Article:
What Is Adam’s Equity Theory Of Motivation In The Workplace?
Equity Theory helps us analyze employee motivation in terms of equality and fairness.
Workplace motivation differs from employee to employee. For some employees, motivation means money, status, etc.
For others, it is about doing their best and becoming the star performer.
Many business leaders have invested their time to understand employee perception and theories of motivation. They test these theories in the workplace to learn how it affects employee productivity and efficiency.
One such motivation theory is Equity Theory, and this article will shed some light upon it. But before we go in-depth, let’s understand:
What is Adam’s Equity Theory of Motivation?
Equity Theory, otherwise known as the Equity Theory of Motivation, was introduced in 1963 by John Stacey Adams, a workplace behavioral psychologist.
It is based on a simple idea.
A succesful workplace can enhance team motivation by treating everyone with respect and dignity.
According to Adam’s Equity Theory of motivation, employees who identify a situation of inequality between them and their peers will feel demotivated and distressed.
For example, if an employee knows that their colleague is getting a higher salary than them for the same amount of work, this might create dissatisfaction.
The theory also indicates that the higher the level of equity (fairness) amongst employees, the higher the level of motivation. Similarly, the prime reason for employee demotivation is inequity.
Also Read: Employee Motivation: A Comprehensive Guide
Understanding Adam’s Equity Theory of Motivation in the Workplace
If we were to understand Adam’s Equity Theory fully, we must know the inputs and outputs of employees first. Inputs are nothing but the things an employee does to achieve the outputs.
Inputs are nothing but every small or significant contribution employees make towards the organization. For instance:
- The number of working hours
- The experience brought to practice
- Personal sacrifices (if any)
- Loyalty towards mentors, managers, and the organization
- Job role and responsibilities
- Flexibility to work under pressure or strict deadlines
Whereas outputs, commonly referred to as outcomes, are what the employee receives because of their inputs in the organization. Some of them are tangible benefits like salary or intangible benefits like flexible working hours and recognition.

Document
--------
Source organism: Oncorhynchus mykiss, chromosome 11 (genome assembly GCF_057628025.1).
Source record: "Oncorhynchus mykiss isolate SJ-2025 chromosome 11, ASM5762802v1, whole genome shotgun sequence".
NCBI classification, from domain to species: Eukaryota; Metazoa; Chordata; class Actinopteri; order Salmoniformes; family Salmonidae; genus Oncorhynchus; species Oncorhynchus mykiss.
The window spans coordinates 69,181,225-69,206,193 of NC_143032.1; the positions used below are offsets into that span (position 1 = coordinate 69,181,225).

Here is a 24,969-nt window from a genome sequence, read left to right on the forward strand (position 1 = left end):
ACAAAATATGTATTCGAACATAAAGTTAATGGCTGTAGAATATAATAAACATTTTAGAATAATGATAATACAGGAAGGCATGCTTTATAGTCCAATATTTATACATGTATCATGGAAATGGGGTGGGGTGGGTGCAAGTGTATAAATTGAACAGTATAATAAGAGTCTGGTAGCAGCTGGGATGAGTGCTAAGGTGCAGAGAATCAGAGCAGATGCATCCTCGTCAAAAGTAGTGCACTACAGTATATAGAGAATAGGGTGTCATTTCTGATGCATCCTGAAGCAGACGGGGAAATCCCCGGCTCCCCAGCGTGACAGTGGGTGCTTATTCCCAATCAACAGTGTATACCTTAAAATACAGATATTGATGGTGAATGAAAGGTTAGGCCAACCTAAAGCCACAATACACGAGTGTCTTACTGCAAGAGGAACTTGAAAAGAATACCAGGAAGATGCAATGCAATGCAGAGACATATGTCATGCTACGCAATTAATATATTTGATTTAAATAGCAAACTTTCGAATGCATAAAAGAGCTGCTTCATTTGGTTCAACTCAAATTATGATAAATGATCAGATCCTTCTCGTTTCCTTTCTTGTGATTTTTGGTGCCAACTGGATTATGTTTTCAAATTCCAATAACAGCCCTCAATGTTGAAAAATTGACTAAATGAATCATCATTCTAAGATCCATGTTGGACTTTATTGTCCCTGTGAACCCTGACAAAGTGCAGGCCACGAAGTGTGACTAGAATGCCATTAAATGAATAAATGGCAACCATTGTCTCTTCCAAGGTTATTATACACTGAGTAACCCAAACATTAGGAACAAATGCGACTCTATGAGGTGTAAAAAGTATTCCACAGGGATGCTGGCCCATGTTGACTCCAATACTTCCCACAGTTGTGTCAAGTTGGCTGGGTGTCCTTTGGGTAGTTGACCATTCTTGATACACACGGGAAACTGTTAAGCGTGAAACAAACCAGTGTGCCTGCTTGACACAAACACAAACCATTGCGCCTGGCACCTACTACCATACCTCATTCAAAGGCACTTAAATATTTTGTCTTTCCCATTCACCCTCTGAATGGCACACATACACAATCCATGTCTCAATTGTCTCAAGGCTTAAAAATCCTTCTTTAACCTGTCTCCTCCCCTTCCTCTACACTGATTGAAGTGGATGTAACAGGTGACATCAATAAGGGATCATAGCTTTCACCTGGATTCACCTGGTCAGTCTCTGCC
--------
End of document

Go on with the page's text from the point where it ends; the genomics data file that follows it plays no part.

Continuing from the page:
Some of the typical outputs are:
- Annual Holidays
- Company travels
- Performance appraisals
- Significant achievements
- Learning and Development
We can clearly define equity now that we understand the basics of inputs and outputs..
The definition of equity is an employee’s outputs divided by their inputs.
But Adam’s Equity Theory is a level-up and mentions that individuals do not measure equity in isolation. Instead, they compare with their peers. If they come across an inequitable situation, they tend to adjust their inputs to maintain balance.
To maintain the balance, employees constantly regulate their inputs. Let's say X and Y have identical inputs. But, the output of Y is vastly larger than that of X. Thus, X would feel highly demotivated.
Also, employees will have to give better inputs if their outputs are more significant than their colleagues doing the same job. Employees’ perception of equity depends on how their managers treat them by giving them equal respect and opportunities.
How To Compare: Referent Groups
A referent group is a group of people a person uses for comparison. As per Adam’s Equity Theory, there are four significant referent groups people tend to compare themselves with.
- Self-inside: An employee’s intrinsic experience in their current workplace
- Self-outside: An employee’s experience with the industry standards
- Others-inside: An employee comparing themselves with someone from their current workplace
- Others-outside: An individual comparing themselves with someone outside their workplace